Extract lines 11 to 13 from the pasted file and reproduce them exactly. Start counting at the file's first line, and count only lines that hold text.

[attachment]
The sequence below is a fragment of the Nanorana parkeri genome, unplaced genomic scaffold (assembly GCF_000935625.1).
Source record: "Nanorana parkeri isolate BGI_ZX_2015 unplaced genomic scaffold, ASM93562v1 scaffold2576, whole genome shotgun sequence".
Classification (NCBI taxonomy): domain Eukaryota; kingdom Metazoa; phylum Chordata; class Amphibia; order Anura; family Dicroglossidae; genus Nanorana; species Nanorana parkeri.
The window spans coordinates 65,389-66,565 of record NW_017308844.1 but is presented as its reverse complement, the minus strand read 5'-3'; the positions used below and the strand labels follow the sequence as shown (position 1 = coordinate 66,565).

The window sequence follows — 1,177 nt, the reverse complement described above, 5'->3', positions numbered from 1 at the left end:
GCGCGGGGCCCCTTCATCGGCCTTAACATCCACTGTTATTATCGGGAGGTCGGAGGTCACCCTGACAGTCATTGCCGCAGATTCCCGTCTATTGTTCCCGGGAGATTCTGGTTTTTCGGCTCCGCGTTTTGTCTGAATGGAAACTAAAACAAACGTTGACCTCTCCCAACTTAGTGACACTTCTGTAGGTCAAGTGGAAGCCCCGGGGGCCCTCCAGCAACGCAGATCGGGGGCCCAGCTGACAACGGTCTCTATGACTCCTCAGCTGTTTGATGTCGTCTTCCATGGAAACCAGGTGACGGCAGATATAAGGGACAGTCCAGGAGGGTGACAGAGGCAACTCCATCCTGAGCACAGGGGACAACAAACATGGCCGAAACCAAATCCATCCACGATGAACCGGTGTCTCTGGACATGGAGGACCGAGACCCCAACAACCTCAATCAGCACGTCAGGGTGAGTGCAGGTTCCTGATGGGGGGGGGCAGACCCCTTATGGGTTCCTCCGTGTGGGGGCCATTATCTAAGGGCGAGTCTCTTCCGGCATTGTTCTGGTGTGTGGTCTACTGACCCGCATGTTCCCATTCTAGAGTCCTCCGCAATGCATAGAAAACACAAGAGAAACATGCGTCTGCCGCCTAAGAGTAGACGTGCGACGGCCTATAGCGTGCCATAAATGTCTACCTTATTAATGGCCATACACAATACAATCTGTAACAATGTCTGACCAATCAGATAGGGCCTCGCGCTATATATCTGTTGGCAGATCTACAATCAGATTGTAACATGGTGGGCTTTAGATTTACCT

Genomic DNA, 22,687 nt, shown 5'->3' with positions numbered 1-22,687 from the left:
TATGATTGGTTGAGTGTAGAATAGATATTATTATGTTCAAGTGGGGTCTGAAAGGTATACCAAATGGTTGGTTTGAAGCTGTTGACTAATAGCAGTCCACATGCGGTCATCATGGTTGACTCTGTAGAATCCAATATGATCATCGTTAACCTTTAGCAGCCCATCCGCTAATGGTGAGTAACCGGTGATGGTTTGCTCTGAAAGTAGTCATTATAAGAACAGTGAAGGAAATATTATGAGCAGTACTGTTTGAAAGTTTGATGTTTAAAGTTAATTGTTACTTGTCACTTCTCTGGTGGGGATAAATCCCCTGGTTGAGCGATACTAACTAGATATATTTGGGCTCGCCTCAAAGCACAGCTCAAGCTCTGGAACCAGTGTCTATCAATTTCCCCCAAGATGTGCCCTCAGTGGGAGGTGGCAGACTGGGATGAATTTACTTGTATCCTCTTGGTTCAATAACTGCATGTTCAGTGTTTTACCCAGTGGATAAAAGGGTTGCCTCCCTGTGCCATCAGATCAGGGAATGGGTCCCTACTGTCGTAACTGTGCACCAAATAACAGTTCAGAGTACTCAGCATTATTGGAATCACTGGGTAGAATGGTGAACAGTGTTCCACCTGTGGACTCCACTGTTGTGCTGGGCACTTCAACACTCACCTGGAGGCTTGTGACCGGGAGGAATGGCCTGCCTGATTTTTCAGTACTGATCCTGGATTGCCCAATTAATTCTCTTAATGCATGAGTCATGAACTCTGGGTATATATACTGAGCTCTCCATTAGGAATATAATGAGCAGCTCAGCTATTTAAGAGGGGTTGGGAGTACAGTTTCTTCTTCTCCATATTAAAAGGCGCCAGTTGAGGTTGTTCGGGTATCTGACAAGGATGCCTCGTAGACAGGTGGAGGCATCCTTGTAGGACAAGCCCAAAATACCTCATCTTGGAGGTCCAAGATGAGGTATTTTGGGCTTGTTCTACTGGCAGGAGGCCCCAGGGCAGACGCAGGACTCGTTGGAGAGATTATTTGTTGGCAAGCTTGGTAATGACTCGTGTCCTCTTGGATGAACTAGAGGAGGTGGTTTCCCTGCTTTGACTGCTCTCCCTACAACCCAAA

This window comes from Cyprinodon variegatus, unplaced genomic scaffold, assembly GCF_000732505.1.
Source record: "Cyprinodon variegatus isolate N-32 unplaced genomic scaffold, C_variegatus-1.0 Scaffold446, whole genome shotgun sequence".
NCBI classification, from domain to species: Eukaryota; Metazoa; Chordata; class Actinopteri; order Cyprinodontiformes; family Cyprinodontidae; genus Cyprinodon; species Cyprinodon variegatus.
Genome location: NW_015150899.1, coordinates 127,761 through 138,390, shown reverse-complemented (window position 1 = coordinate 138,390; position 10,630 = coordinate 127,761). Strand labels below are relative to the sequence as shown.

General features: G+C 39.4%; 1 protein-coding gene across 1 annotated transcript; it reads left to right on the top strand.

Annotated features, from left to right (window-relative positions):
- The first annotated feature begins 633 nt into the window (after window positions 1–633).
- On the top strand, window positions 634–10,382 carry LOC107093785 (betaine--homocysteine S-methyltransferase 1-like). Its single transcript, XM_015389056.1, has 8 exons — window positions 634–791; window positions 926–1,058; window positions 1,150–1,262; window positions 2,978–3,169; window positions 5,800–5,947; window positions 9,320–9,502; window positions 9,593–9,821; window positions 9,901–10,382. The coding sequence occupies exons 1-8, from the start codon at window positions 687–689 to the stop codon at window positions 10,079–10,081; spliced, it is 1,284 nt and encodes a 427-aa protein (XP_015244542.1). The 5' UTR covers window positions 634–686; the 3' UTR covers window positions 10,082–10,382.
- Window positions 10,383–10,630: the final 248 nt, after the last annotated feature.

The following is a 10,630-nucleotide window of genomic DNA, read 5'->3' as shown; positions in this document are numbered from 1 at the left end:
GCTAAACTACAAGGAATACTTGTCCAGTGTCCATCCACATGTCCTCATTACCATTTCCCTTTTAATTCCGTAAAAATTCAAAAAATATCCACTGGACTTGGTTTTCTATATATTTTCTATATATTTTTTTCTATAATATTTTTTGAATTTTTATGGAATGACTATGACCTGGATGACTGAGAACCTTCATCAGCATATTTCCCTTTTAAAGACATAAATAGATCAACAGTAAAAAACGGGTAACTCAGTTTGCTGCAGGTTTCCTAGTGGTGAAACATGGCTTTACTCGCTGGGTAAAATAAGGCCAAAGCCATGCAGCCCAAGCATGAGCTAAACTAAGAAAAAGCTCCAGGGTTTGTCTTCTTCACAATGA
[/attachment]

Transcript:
NCBI classification, from domain to species: Eukaryota; Metazoa; Chordata; class Actinopteri; order Cyprinodontiformes; family Cyprinodontidae; genus Cyprinodon; species Cyprinodon variegatus.
Genome location: NW_015150899.1, coordinates 127,761 through 138,390, shown reverse-complemented (window position 1 = coordinate 138,390; position 10,630 = coordinate 127,761). Strand labels below are relative to the sequence as shown.

General features: G+C 39.4%; 1 protein-coding gene across 1 annotated transcript; it reads left to right on the top strand.